Do you have a development environment for Microsoft Dynamics GP? If not, you need one.
In the early days of Microsoft Dynamics GP (formerly Great Plains), software updates were less frequent and relatively insignificant between major version releases, making it unnecessary for users to create a development environment. In the past, Microsoft’s development team would write the code to introduce new functionality to Dynamics GP, then defer the publication of that code until the next major release―sometimes as much as two or three years later.
Now, instead of making users wait for a major release to take advantage of these new features, Microsoft created a six-month cadence, whereby new functionality is released sooner than ever before. The first example of this accelerated release cycle began in March 2014 with the release of Dynamics GP 2013, Release 2. Known informally as R2, Microsoft revealed significant changes to tables and gave users more functionality without having to wait until the release of Dynamics GP 2015.
For many users, R2 updates are beneficial for their everyday tasks; however, when users apply R2 to their Dynamics GP software, it will complicate any third-party products offered by independent software vendors, as those will need updates too. This is where a development environment can come in handy―not only will users need to test the updates to Dynamics GP and how it will affect their processes, but they will also need to update and test their third-party software.
What Your Development Environment Should Look Like
The most effective way to test substantial software updates is by using a development environment. From a conceptual standpoint, there are two options for creating a development environment―a test company within the live environment or a separate standalone test environment. In order to properly prepare for the software changes Microsoft will release, creating a separate standalone test environment is more beneficial and necessary when testing Dynamics GP software updates.
Your development environment should look identical to your live environment―from your operating system to your version of Microsoft SQL to how much RAM is available on your server. Any and all system requirements and software in your live environment should be reproduced in your development environment.
Mimicking your current system will provide end-users with a representative environment for testing. Often, when a development environment is slow and difficult to work with, end-users will not get the most out of the testing phase or may even fail to complete it out of frustration.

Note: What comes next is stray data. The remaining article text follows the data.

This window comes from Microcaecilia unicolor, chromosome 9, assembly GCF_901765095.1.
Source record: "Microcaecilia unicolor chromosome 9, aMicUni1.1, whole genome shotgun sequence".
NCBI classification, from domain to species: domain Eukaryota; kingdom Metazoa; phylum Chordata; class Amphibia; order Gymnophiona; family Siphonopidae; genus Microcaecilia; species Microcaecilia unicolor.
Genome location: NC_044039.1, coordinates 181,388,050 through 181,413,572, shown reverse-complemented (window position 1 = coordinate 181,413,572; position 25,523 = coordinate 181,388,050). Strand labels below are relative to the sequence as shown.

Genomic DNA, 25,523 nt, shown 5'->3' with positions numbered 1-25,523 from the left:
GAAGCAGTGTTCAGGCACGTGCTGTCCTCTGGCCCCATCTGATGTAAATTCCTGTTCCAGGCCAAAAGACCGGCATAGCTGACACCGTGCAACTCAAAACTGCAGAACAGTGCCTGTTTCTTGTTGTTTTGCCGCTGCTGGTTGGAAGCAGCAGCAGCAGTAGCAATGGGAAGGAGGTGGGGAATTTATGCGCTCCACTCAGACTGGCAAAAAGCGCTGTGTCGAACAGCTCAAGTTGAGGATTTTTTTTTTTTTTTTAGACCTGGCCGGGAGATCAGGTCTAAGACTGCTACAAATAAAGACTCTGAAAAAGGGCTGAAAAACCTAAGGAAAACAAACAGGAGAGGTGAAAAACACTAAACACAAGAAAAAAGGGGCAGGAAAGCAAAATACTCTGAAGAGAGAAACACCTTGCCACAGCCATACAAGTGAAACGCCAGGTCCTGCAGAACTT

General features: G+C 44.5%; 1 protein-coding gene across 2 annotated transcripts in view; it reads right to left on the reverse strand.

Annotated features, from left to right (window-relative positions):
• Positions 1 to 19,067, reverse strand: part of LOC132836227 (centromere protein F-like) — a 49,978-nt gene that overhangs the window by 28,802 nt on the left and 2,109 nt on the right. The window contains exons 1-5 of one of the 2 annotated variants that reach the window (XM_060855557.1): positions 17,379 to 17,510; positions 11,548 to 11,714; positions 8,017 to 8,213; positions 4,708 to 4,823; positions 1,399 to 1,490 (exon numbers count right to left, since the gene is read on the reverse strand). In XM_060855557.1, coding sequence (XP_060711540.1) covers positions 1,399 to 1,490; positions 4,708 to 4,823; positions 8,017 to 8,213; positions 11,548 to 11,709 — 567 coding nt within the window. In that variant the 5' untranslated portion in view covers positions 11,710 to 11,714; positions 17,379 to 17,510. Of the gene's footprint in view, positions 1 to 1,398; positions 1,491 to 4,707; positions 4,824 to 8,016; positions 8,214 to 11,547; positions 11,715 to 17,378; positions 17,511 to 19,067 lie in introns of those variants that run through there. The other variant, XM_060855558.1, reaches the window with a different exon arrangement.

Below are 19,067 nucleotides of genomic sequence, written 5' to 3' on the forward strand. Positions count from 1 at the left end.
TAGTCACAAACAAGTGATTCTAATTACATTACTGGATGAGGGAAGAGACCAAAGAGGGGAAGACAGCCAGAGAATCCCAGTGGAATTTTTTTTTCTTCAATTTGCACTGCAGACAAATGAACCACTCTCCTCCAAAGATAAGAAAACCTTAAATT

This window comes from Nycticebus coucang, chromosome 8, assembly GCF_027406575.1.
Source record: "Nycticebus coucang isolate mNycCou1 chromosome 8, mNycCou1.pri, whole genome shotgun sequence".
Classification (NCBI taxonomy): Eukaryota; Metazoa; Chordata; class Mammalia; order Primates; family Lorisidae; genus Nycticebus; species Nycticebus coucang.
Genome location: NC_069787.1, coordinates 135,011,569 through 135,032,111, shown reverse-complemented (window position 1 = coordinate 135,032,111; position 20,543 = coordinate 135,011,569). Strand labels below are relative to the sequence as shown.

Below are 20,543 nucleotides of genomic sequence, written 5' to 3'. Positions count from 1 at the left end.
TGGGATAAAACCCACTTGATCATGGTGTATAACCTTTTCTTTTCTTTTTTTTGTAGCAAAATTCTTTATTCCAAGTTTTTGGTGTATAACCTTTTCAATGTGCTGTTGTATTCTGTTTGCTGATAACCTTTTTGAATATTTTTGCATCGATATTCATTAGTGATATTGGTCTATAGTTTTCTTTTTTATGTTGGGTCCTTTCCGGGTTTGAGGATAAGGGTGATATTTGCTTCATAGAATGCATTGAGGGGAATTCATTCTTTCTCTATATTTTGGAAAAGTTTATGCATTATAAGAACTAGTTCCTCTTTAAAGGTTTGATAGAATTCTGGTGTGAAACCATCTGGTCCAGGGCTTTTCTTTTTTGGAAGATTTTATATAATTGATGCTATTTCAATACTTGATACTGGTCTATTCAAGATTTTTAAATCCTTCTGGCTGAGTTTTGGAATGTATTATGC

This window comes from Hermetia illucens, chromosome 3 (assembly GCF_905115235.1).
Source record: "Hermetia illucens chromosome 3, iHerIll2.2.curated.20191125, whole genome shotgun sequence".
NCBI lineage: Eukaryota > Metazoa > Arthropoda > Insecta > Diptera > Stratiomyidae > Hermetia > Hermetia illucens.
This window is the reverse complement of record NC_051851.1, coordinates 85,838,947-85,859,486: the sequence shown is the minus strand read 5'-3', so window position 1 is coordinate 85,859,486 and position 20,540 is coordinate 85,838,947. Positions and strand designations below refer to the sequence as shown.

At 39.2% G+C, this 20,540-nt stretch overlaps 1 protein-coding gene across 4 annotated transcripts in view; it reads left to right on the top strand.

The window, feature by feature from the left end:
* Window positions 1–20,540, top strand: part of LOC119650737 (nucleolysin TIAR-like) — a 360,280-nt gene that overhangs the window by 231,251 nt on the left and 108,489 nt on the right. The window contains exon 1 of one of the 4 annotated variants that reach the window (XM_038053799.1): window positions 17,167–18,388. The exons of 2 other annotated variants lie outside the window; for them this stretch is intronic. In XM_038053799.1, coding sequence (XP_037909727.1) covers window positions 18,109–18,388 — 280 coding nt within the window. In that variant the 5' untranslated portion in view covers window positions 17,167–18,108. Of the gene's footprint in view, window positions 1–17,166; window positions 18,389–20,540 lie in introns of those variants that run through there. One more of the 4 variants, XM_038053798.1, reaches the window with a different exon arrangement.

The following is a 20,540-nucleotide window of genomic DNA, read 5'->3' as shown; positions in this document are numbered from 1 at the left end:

How to Access Your Development Environment
To avoid conflict with your live environment, consider installing an application server in addition to the database server. As such, there should be two servers in your development environment―one that mimics the production database server in terms of the operating system and amount of RAM, and one that is simply the application server, which gives end users access to launch the applications for testing. End users can then access Dynamics GP on the application server via Remote Desktop and begin testing. You may want to consider giving your users alternate Dynamics GP passwords in the development environment so they consciously know when they are working in the development environment as opposed to the live environment.
Benefits of a Development Environment
The experience of testing before going live, in general, is a best practice―from trying a new process flow to troubleshooting. However, the biggest benefit is testing out those mission critical tasks that are unique and vital to your business, prior to rolling out in production. Once an upgrade is released into production, it’s difficult, if not impossible, to rollback if you missed something, which underscores the importance of having and thoroughly using a development environment.
Read More: Before the end of 2015, employers must make adjustments to how they record employee payroll and health benefits. For Microsoft Dynamics GP users, Microsoft is laying the groundwork to meet the mandatory Affordable Care Act reporting. Learn more in our blog post, How Microsoft Dynamics GP is Preparing Users for Affordable Care Act Reporting.